Birth order effects on leadership style in school administrators: The relationship between two-dimensional educational leadership theory and Adlerian theory.
Committee ChairMedina, Marcello Jr.
MetadataShow full item record
PublisherThe University of Arizona.
RightsCopyright © is held by the author. Digital access to this material is made possible by the University Libraries, University of Arizona. Further transmission, reproduction or presentation (such as public display or performance) of protected items is prohibited except with permission of the author.
AbstractThis study investigated the relationship between birth order position and the two-dimensional leadership styles, initiating structure and consideration, in elementary public school administrators in the State of Arizona in correlation with Alfred Adler's (1930) Theory of Birth Order. Adler asserted: (1) that first borns acquire leadership traits emphasizing rules, authority, power, independence, traditions, organization, and a concern with status and (2) later borns acquire leadership traits emphasizing social activities, a sense of community, and warmth in individual and group cooperation, thus, less emphasis on authority and rules. Therefore, the first born is more likely to be structure-oriented, while the later born is more likely to be consideration-oriented in leadership style. The purpose of this study was to determine whether a difference would be found between first and later born elementary public school administrators in the State of Arizona and the two-dimensional educational leadership styles, structure and consideration. No previous research has examined birth order effects on leadership style in school administrators, and few studies have examined different occupational groups. Controversial findings by Chemers (1970), Dagenais (1979), and Greene (1987) indicated that patterns do not hold across different occupational groups. This study contributes to the need for further research and a stronger theoretical argument regarding the influence of birth order on leadership style. The subjects for this investigation were 232 public elementary school principals. Data were collected and analyzed using Fleishman's (1969) Leadership Opinion Questionnaire (LOQ) and the Personal Leadership Data Form. Through the use of descriptive statistics, t-tests, and correlations, it was determined that there were no significant differences between first and later borns in structure and consideration. Thus, concurring with Dagenais (1979), birth order did not seem to be related to the two-dimensional leadership styles. The findings of this study do not support Adler's (1930) Theory of Birth Order.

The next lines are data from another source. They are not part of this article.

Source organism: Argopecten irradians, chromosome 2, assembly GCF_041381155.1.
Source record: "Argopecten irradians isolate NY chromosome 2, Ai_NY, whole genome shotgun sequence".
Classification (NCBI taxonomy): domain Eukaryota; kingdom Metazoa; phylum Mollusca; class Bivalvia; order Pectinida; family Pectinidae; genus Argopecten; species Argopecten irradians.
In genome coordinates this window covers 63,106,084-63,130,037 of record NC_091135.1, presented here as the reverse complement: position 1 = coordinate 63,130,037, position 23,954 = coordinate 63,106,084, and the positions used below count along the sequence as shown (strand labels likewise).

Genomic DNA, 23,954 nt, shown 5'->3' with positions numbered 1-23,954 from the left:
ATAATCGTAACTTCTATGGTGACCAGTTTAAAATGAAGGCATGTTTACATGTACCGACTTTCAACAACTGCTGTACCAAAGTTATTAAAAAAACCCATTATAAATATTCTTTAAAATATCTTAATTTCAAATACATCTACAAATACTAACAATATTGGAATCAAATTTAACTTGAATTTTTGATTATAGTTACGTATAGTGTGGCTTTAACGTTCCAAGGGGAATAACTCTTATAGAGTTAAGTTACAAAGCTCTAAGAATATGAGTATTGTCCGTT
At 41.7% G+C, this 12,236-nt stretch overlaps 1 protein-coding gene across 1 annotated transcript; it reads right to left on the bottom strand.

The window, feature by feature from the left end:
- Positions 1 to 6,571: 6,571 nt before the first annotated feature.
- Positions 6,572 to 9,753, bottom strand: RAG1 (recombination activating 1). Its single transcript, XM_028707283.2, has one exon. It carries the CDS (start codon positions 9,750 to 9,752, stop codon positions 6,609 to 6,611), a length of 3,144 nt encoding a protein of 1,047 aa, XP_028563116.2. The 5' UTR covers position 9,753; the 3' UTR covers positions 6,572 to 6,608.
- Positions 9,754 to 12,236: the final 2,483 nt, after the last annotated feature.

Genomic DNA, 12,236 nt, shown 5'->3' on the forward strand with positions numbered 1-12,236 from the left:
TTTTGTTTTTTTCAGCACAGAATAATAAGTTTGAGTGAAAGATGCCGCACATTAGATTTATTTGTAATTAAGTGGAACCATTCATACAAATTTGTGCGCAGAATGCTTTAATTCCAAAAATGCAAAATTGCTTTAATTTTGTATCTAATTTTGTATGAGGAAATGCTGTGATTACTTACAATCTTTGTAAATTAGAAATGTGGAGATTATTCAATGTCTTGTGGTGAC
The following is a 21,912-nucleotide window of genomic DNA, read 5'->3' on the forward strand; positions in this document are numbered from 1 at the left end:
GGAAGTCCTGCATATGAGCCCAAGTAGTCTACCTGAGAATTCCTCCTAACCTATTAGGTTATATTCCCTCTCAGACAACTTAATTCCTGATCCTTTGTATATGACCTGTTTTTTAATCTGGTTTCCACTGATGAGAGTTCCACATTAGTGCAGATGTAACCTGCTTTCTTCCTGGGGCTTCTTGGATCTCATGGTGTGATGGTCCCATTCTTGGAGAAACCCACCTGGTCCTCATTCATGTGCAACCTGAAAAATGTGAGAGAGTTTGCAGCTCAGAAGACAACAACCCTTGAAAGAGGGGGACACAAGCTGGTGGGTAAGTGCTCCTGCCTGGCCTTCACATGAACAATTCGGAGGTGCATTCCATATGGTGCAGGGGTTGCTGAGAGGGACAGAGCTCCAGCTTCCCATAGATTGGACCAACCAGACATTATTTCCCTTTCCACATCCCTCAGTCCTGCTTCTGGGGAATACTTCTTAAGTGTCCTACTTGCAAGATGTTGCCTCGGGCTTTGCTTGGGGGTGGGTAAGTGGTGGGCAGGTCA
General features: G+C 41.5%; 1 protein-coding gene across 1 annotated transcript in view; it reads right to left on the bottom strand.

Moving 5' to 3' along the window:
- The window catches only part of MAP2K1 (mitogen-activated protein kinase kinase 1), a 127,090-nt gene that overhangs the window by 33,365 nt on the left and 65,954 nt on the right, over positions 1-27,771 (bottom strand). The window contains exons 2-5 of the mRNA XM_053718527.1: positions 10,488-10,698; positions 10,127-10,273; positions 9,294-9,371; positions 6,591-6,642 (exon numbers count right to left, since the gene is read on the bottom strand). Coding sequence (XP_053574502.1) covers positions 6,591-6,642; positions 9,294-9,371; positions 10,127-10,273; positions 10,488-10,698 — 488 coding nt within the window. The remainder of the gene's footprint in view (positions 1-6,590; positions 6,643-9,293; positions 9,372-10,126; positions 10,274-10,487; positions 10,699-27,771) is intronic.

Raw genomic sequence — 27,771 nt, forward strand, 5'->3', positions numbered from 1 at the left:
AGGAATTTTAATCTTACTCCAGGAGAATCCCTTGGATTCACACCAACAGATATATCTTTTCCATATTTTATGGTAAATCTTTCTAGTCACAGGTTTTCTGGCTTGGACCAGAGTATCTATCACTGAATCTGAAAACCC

Degree ProgramEducational Administration and Higher Education